Christine Stoddard is a Brooklyn-based writer and editor with visual storytelling and media production experience. In 2014, Folio Magazine named her one of the media industry’s top 20 visionaries in their 20s for founding Quail Bell Magazine and Quail Bell Press & Productions.
Born and raised in Arlington, Virginia, Christine is a Salvadoran-Scottish-American writer, editor, and artist now based in New York. Her work has appeared in Marie Claire, Cosmopolitan, Bustle, Native Peoples Magazine, The Feminist Wire, the New York Transit Museum, the Condé Nast Building, The Huffington Post, and beyond. As the founder of Quail Bell Press & Productions, Christine edits Quail Bell Magazine and produces other art and media projects, either as a solo artist or in collaboration with other creative thinkers.
Christine has performed her writings at events ranging from BUNKERprojects’ Performance Art Festival to the Annapolis Fringe Festival. Her films, photo media, and collages have been shown everywhere from the New York Transit Museum to the Edgar Allan Poe Museum. Christine is a member of Del Ray Artisans in Alexandria, Virginia. Christine is also a Puffin Foundation emerging artist, a Southeast Review featured artist, a Cyberpunk Apocalypse visiting writer, and one of Style Weekly’s Top 40 Under 40.
For Creative Girls: What was growing up like for you and at what point did you decide to start writing?
I grew up as someone who was socially shy but creatively and academically bold. I’ve wanted to write since I learned how to write as a child. I used to make mini magazines, books, and comics for my younger sisters and sell them. In school, I began winning writing and art competitions in kindergarten. My mother in particular always encouraged reading when I was a kid (you can read more about that here) and we often went to museums, concerts, and art festivals as a child.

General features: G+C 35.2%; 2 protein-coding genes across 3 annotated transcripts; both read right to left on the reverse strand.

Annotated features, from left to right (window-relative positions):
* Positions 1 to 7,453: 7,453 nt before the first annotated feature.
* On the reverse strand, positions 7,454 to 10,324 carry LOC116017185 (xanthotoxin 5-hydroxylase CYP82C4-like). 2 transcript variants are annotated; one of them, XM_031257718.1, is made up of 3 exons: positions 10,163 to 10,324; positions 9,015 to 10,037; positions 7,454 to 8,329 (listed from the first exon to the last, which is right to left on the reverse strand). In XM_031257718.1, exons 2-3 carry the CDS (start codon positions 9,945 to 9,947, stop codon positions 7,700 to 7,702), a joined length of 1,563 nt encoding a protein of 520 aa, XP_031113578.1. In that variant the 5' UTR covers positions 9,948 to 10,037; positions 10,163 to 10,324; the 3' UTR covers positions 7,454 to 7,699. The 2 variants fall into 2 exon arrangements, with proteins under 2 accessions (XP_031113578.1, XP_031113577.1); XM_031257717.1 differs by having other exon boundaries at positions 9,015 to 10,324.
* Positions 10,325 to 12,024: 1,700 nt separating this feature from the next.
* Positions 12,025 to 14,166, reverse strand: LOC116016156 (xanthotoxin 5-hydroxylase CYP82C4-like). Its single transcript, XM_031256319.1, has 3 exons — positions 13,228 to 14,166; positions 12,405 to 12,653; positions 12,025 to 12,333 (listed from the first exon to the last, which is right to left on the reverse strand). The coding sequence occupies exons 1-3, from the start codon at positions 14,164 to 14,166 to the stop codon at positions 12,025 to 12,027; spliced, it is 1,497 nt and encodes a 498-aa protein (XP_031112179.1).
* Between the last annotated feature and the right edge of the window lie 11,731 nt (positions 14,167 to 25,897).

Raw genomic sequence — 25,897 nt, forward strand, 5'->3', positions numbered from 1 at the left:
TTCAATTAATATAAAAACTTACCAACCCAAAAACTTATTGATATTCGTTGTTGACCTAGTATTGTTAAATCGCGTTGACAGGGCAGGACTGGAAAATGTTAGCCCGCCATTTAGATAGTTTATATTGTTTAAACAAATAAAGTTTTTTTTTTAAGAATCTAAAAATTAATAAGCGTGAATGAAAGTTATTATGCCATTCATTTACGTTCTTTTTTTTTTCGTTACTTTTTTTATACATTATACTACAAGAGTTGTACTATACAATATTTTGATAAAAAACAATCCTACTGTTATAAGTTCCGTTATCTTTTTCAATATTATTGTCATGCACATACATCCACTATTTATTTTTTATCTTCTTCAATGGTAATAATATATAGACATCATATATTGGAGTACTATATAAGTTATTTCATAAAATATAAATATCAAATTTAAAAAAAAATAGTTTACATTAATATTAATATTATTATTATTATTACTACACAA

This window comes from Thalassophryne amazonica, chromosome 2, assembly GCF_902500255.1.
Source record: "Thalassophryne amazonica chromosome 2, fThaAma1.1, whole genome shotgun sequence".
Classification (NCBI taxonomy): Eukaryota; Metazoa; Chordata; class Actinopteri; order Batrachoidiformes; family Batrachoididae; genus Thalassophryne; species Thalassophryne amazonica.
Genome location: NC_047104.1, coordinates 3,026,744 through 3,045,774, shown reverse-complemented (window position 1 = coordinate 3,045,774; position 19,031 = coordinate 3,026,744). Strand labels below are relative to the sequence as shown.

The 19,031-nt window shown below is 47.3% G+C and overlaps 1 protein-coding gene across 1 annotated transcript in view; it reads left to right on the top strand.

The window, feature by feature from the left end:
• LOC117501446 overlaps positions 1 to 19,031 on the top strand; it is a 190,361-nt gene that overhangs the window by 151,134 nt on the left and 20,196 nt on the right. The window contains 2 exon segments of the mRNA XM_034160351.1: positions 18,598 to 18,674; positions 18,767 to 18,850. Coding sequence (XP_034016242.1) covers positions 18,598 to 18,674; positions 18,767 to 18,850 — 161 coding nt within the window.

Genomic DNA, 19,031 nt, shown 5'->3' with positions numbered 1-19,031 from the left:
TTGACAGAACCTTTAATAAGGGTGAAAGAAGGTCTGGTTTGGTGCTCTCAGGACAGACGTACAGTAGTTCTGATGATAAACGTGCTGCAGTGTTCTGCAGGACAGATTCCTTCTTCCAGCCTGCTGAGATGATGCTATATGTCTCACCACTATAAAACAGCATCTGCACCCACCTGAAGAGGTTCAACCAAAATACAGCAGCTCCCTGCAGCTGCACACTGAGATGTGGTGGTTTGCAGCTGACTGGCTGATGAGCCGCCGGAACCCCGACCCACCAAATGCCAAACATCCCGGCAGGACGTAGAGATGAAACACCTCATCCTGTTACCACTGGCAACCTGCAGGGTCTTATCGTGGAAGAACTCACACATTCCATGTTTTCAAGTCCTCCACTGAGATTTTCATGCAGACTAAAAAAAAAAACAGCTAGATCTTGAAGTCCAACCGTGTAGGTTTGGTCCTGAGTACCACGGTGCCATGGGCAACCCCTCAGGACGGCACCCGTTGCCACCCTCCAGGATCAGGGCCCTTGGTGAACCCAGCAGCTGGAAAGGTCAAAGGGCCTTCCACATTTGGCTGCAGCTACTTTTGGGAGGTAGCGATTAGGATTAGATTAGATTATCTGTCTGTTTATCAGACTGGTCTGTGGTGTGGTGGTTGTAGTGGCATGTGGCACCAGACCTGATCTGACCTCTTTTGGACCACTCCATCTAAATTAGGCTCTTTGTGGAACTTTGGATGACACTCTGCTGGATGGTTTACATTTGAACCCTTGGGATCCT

Though my parents always supported my creative endeavors, there was a time when they actively urged me to go to law or medical school. My father used to say that I could write and make art on the side. Like most parents, my mother and father wanted time to be secure. my father is a cameraman for news and documentaries, so I think his experience influenced him to guide me toward a safer path. He’s been extremely successful, but that success has been hard-earned. While I never had my heart set on exactly what my father does, there’s definitely overlap between our jobs. Luckily, my parents don’t worry about me anymore. By the end of college, I’d proven that I truly wanted a career in art, literature, and media—and I’m willing to work for it. I’m honored to do what I do.
Is there a major experience or issue that has impacted or changed the course of your writing?
Probably transferring from a small liberal arts college in a rural area to a large public art school and research university in an urban setting. My mother instilled the idea of women’s empowerment in my sisters and me when we were young, so I already identified as a feminist by the time I got to high school. Still, I wasn’t totally confident with the label. I endured a lot of bullying because of it. When I arrived at my first college, I felt comfortable with the label, but it didn’t seem like a place where intersectional feminism truly thrived. There just wasn’t enough cultural and economic diversity. That mattered to me because I was biracial and the child of an immigrant. I experienced a lot of confusion and even self-loathing because of my ethnic, racial, and religious identity as a kid. I wanted college to be a time to find answers (you can read about that here.)